A Caregiver’s Life Raft

Water is on my mind. Not the surge of spring rains that make a swamp of my lawn. But the streams and lakes which mirror the flood of emotions set loose by dementia. The storms of this disease feel as vast and deep as the waters of Noah’s flood.

If each caregiver built an ark and invited pairs of friends in, two by two, their boat might still feel empty. People — even many we love — treat the disease like today’s version of leprosy. No one’s getting in that ark unless they’re forced. They prefer to swim alone.

My plan is to make a nice raft. They’re easy to build, and the sun can shine down on each delusion and fit. The raft will be made of all the laughter I’ve shared with my mom: buoyant, silly times when she used the wrong word and somehow spoke better truth. Those moments would be lined up vertically and woven through with dark days which tested our patience and made us strong. The posts of the raft will be lashed with love, hugs looped in and out around each edge. Nothing could hold us more tightly together. What is love if not a tie that binds?

Pontoons go below, to give us hope and keep our heads above water as waves of madness hit. We’ll float and paddle ‘til we’re shoved off to stranger currents. I’ll need a rope to haul myself back when Mom finally gets pulled to the other shore. Charon will throw his hood back and call her to his boat.

I can’t go with her yet. The raft is where I’ll stay. But alone, the waves of life will never feel the same. These treacherous tides have taught me far too much. And that love between the seams is something I won’t travel without.

5 Responses to A Caregiver’s Life Raft

  1. I love all the articles you have for the families dealing with Alzheimeirs. I have been a caregiver for both of my parents. Now, only my Mom. It has been 12 yrs. now. I have only one of my three brothers to help. I am getting into a real bad depression again. I have mood disorder. My brothers are working me 70 some plus hrs. 6 days a wk. I don’t think I can do it much longer. I don’t get any help from my brothers. They get mad if I say something!

    • Sorry I did not reply here. But I think I may have written back on the Facebook page. I had a similar problem, but part of it was distance — my sister lived nearly two hours from the house where I was caring for my mom. At the same time, another part was my fault. I didn’t really explain to her how difficult it was for me. I shouldered the burdens and only spoke out when I was angry and over my limit. Finally, we had a sit down conversation when I was calm and I told her she had to get more involved or miss the chance to get close to my mom while she’s still here. Now she gives 1000% more. I’m not sure you can get the same results from your brothers. Other female caregivers have complained to me that their brothers don’t think it’s their job. But I also know examples of brothers who did a tremendous amount of work to care for their parents (usually mom). Maybe you should try a scripted sit-down conversation where you calmly and persistently tell them that you REQUIRE several specific kinds of help. Virtual hugs to you.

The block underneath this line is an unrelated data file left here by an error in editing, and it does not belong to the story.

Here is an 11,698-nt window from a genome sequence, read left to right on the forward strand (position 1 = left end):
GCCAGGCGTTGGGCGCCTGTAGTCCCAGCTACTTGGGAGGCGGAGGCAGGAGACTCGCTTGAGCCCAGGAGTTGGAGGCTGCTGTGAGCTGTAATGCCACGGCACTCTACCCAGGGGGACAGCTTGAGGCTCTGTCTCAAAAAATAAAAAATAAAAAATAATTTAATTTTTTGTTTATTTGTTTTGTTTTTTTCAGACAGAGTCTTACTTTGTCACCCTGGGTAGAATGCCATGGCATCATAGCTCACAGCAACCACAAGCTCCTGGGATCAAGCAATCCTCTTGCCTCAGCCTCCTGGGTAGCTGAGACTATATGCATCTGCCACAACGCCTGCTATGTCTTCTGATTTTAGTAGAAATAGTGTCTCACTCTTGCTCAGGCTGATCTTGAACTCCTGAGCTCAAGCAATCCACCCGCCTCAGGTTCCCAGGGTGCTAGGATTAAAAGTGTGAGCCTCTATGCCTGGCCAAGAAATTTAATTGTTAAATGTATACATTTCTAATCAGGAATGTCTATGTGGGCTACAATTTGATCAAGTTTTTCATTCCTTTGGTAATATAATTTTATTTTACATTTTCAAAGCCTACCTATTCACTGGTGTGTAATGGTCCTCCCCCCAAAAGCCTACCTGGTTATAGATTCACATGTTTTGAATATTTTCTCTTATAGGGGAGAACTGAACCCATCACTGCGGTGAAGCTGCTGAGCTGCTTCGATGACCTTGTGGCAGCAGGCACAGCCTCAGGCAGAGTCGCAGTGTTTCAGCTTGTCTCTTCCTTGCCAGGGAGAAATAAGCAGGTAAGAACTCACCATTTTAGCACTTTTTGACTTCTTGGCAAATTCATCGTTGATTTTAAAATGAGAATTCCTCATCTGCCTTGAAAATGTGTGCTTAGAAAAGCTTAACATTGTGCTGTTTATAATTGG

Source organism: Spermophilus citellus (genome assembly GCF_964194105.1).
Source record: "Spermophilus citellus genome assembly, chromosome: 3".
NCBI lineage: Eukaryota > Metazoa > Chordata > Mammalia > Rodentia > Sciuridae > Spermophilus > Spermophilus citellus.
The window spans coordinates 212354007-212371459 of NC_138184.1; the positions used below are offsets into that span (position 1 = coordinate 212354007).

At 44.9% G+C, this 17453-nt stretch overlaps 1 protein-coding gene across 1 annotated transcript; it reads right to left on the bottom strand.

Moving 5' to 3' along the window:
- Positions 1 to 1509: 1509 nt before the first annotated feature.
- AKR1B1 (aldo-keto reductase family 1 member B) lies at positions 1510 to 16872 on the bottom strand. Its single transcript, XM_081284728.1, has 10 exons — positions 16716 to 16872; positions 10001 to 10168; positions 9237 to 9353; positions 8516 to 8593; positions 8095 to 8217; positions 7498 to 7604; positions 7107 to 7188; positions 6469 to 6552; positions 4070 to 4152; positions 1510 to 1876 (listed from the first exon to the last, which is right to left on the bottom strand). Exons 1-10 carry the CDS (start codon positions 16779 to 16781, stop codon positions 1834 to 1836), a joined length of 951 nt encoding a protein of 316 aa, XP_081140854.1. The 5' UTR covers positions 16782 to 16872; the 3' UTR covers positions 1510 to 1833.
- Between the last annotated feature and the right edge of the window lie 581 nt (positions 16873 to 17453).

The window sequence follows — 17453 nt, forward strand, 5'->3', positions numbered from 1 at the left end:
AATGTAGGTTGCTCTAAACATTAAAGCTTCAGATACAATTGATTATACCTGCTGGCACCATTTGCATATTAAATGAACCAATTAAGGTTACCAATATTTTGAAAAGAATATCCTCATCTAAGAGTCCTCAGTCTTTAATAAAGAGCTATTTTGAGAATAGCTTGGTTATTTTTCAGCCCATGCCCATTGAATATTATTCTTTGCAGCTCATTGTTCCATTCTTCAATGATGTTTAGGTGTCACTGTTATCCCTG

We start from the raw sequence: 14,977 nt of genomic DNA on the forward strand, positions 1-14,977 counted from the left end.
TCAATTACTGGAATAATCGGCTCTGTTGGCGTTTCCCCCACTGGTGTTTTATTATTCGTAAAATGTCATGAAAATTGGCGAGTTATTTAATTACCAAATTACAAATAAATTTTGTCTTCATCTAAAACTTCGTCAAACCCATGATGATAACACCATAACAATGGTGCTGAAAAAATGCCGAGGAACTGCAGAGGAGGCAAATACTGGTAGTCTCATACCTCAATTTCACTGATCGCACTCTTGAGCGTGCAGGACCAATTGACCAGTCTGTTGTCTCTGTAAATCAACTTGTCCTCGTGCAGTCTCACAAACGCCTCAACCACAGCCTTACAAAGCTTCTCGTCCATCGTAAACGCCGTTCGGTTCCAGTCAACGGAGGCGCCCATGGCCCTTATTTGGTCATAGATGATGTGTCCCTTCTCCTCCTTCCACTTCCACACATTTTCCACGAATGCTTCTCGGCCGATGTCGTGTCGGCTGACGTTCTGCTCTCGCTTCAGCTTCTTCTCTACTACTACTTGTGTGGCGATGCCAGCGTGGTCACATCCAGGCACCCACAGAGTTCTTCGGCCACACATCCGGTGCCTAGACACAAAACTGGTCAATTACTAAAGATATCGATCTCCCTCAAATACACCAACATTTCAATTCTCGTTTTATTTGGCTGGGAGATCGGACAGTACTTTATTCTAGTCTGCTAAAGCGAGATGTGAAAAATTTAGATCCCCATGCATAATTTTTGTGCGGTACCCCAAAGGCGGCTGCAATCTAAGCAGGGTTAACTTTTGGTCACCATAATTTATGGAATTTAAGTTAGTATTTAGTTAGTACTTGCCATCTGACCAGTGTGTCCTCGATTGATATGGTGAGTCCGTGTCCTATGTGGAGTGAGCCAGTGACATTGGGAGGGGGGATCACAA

• The plan appears quite choerpmensive. To carry out the plan and based on the size of the state and sad but true inequities in available services, a team of coordinators may be required as opposed to one person or satellite coordinators simply to gather all the necessary information to move forward. The current tool used for assesment for facility placement is inadequate and does not allow for a true reflection of needs or remaining areas of strength which are equally important. The people I see starting to get lost more in the service cracks are those with the dementias such as Pick’s and Lewy Body that people are basically scared of because they are only aware of negative aspects and have little to no postive behavior support available either through training or from the community. These are also the persons most difficult to try to support in the home. Thank you to all who worked obviously very long and hard on this plan.

  2. Many years..now.almost 30,caring for what one identifies with”,Our Last Chapter”,my heart only sings with joy,when we connect..when we both meet eye to eye,heart to heart,and there we meet comfort to know there not going to know anymore alone..anymore,god will help me,help em home…its not a lonely bridge,but a well lite bridge..we shall cross together..thank you for this site .! Diana

  3. dear buddy .i am sending this site to an old freind coping with her husband’s health. i thank you sincerely for such a beautiful sharing. my freind will benefit from this so much. blessings, and keep dancing in your garden. cathy

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